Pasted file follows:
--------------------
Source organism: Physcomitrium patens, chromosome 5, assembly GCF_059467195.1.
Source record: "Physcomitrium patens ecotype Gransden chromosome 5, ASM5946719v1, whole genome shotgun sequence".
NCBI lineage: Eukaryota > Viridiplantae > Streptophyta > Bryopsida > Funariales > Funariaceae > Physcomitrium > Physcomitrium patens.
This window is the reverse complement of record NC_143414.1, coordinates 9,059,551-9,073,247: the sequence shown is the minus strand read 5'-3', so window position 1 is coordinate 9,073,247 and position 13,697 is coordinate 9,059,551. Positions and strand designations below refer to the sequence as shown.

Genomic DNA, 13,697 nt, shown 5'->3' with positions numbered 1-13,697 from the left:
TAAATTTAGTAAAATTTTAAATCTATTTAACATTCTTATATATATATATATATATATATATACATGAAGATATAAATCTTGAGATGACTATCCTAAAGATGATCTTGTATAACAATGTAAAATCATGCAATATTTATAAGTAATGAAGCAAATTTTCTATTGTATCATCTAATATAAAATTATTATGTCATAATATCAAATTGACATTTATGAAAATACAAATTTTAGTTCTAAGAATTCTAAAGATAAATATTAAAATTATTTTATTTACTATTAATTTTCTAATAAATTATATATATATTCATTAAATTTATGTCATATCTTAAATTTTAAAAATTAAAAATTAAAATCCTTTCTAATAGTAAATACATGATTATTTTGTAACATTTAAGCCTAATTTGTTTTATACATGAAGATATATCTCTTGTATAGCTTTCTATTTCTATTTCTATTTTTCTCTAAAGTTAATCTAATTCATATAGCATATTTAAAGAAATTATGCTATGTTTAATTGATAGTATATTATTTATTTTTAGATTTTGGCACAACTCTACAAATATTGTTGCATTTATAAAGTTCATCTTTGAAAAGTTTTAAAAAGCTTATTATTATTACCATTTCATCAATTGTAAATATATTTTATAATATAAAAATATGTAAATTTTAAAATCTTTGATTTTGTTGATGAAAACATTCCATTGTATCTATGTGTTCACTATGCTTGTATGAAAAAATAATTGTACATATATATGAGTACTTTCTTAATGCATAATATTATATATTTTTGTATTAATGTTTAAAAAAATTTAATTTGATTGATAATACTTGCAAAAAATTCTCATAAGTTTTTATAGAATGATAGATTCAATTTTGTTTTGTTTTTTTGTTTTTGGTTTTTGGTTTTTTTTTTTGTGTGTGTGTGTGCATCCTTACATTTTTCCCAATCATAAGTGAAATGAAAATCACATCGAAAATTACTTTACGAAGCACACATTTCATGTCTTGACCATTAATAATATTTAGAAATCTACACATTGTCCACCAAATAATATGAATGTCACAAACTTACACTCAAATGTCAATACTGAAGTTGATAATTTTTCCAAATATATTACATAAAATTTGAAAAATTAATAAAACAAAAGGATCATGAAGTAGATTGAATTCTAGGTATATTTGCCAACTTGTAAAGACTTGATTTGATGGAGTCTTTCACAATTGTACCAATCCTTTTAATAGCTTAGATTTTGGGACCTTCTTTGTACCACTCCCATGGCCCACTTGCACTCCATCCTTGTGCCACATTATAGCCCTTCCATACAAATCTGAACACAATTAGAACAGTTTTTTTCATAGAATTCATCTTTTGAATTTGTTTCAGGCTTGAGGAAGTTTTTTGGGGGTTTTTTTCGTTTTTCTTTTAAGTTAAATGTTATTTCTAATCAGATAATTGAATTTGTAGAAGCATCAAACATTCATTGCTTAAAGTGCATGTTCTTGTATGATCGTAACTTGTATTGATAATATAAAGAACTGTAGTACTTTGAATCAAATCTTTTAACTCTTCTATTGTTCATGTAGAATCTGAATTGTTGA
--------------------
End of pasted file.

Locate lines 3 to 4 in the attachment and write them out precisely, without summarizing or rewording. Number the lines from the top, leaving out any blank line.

NCBI lineage: Eukaryota > Viridiplantae > Streptophyta > Bryopsida > Funariales > Funariaceae > Physcomitrium > Physcomitrium patens.
This window is the reverse complement of record NC_143414.1, coordinates 9,059,551-9,073,247: the sequence shown is the minus strand read 5'-3', so window position 1 is coordinate 9,073,247 and position 13,697 is coordinate 9,059,551. Positions and strand designations below refer to the sequence as shown.